Tuesday, 24 April 2018

Manarcad Marth Maryam Cathedral, a 16th century church in Kerala!


Manarcad Marth Maryam Cathedralen.wikipedia.org
Manarcad Marth Maryam Cathedral (St. Mary's Jacobite Syrian Cathedral),  a Jacobite Syrian Christian Church is just 9 km from the town of Kottayam in Kerala, and is a popular destination for people  who go on an annual pilgrimage  seeking the blessings of Virgin Mary. There are more than 4000 families in this parish and it is one of the largest Christian parishes in Kerala.

The Church, one of the oldest in Malankara and founded by Padathu Mappila, is caught between two groups - the Orthodox Syrian Churches and Jacobite churches over the authority of the church. 

In the late 16th century, in order to fulfil the desire of the Christian community to build a church in the present place for prayer and worship, the local preacher Padathu Mappila and the faithfuls intensely prayed to Virgin Mary.  The preacher soon had a dream  in which he saw  a cow and a calf together in  a particular spot - a wooded area. They soon located the cow and a calf in a remote place.  That spot was chosen for the proposed church. Padathu Mappila wanted to  approach  the ruler of this place as  the land belonged to the Hindu temple board  and the local Hindu chieftain might object to it. The ruler  Thekkumkur king happened to be secular and was sympathetic toward the Christian community.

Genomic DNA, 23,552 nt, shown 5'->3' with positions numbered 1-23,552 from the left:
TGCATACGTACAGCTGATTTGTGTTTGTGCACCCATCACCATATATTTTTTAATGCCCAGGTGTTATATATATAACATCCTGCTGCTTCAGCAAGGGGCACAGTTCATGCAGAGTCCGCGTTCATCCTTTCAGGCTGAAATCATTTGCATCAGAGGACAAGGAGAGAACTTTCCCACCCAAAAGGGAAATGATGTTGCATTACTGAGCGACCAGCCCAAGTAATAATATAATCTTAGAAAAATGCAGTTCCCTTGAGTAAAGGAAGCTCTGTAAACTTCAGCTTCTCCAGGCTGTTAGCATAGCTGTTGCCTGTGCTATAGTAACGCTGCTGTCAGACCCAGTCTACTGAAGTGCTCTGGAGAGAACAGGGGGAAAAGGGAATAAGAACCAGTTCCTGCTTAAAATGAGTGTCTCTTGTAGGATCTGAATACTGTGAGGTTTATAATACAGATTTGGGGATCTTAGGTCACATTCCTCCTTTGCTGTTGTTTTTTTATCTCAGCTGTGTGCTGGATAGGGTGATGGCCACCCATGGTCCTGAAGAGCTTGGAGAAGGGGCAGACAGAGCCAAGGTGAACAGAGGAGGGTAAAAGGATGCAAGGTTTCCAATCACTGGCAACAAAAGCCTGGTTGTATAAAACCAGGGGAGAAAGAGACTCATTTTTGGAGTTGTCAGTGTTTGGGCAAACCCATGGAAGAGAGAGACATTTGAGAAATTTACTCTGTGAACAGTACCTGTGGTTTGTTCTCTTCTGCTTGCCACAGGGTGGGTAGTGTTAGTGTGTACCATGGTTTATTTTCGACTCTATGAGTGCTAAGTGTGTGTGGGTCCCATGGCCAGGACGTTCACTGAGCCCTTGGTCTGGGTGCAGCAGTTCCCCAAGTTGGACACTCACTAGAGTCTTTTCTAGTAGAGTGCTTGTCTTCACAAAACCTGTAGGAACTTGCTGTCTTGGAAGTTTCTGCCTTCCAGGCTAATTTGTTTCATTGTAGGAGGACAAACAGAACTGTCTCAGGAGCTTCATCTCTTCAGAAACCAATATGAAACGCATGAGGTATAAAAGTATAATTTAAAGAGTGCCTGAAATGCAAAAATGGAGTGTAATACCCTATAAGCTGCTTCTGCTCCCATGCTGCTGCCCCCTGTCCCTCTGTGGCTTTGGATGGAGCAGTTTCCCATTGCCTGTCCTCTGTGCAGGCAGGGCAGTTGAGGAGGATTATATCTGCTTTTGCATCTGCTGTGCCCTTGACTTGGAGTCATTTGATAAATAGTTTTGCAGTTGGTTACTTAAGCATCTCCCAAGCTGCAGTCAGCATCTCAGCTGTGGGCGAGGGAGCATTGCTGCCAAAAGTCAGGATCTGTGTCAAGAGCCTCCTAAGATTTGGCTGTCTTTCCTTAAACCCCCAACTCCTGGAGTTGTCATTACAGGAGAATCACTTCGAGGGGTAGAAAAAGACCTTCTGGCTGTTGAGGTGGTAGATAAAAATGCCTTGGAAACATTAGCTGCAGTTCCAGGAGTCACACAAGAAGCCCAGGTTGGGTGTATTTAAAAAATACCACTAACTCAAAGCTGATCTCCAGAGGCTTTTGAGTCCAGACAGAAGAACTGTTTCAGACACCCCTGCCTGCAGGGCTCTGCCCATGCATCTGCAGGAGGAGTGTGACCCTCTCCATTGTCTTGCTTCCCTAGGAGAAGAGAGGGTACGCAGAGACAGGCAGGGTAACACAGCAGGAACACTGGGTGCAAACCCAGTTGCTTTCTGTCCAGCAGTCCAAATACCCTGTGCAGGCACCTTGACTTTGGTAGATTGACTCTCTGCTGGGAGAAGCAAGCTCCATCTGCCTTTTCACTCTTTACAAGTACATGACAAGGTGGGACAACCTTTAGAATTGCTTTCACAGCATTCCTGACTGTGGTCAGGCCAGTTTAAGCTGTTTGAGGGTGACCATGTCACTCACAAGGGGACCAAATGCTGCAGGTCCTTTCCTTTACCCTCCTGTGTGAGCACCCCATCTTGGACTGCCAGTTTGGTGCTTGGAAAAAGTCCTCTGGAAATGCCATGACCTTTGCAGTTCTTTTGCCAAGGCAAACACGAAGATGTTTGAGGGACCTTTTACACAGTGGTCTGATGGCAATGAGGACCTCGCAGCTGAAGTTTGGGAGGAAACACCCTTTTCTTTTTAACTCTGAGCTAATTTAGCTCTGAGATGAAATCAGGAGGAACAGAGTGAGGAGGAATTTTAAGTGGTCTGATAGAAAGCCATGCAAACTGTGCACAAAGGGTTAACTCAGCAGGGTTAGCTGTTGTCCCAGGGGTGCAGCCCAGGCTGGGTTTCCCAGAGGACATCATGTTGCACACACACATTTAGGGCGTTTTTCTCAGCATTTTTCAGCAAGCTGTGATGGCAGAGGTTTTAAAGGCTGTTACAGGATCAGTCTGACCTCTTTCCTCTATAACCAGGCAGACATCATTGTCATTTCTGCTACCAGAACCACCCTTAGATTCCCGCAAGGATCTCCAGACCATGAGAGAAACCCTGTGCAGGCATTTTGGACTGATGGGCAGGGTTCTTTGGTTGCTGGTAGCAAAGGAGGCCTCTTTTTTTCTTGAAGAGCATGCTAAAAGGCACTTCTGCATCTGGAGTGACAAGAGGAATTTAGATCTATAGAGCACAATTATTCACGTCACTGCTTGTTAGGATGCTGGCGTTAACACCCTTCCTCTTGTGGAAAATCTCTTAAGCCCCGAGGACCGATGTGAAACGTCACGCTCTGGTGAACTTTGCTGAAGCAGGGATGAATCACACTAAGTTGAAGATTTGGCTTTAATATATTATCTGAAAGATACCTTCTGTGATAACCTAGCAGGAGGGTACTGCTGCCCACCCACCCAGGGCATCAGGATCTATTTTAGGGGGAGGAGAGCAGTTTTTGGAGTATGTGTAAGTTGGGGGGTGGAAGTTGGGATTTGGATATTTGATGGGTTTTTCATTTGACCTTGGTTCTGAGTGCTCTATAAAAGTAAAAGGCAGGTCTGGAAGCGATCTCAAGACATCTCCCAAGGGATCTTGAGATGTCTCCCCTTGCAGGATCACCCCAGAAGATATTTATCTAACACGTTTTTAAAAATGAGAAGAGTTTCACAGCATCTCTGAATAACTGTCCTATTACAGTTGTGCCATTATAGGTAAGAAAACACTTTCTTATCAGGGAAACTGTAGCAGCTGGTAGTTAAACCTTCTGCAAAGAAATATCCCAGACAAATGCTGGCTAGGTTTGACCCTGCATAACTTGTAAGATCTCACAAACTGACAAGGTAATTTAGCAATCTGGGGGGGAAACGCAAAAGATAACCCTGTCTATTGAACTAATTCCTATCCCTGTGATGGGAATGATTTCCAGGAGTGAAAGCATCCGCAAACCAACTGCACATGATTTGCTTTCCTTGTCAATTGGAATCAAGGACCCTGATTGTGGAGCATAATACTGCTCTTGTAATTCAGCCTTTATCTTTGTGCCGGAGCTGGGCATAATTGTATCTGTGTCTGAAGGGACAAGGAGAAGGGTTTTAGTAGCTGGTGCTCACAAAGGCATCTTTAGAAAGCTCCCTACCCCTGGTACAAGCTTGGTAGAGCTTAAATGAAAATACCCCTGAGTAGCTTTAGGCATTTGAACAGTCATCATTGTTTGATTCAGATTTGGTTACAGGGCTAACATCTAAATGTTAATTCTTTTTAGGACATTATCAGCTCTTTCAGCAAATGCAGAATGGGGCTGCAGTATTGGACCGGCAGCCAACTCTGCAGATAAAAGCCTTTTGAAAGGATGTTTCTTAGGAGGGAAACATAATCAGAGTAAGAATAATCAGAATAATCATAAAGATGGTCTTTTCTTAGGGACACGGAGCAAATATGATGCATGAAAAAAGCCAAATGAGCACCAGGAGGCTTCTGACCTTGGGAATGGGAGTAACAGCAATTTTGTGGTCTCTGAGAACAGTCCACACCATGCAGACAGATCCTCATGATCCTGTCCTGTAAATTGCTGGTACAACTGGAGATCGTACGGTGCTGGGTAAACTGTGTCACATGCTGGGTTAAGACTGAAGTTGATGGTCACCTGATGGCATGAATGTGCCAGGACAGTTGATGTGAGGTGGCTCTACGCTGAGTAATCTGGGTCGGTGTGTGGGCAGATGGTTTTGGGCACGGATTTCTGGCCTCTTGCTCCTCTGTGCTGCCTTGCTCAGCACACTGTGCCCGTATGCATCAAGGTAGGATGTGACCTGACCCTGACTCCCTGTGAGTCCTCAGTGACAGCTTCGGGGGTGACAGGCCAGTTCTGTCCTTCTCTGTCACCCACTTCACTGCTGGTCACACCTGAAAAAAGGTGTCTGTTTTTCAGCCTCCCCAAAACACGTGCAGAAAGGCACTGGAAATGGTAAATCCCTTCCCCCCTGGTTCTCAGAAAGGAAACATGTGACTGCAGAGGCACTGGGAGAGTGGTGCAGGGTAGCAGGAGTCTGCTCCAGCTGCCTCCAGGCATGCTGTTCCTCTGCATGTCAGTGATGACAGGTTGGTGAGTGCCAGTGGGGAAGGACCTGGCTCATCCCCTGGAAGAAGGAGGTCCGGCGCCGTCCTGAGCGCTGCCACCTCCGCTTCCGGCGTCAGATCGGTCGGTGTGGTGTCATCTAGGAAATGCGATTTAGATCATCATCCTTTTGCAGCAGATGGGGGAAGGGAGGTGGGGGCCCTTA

Padathu Mappila  requested the ruler of this place. and  the king allotted the land  in favor of Christian community after long deliberations and the site was  marked out for the church around the spot where the cow and calf were found. 

Edathil Thampuran, the local Hindu Chieftain, who was unfriendly to the christian community there,  objected to it and thrice pulled down the church, each time it was rebuilt . The  chieftain was furious against the ruler for not getting his approval for the proposed church in his area. Purposely, he gave trouble to the ruler and the people who wanted to build the Church.  The king had to depend on his army of trained men in case of war; it was a delicate position for the jest king.  Padathu Mappila, at the fag end of his patience,  was about to give up on his church project and the odds were against the church. Besides,  his financial situation was not in a favorable position.  At last, help came from  Kallakkadampil family  with their financial assistance and the Manarcad Church was finally completed after passing through several impediments.

The construction was finally completed between 1585 and 1590 AD. Not willing  to depend on others to complete the work, Padathu Mappila voluntarily decided to  give up his control on  the church. The parish  compensated him  financially besides granting him  even special rights in the  church in view of his sacrifices and hardship faced by him in establishing the church. The successive generations of his family continued to enjoy these rights until the church came to have its own constitution in 1958. The only right the family today is entitled to is  to stand close to the offertory box at the church as its symbolic custodian on festival days. The present church  came into being in  1954. The church front is close to that of Orvieto Cathedral and  remains in faith with the Holy See of Antioch.

The church, in the past, drew the attention of the media and it became a big scoop for them. Their sensational reports in the news paper  created curiosity among the public  and they made a beeline to this church. What was the fuzz all about?  The wooden cross  on the church premises was oozing  scented oil after fasting and the feast. Devotees  came n large number to the church at late  night to witness the divine incident.

The church becomes very active and crowded in the month of September because of feast and fasting. 
http://keralatourism.guide/pilgrimages/manarcad-church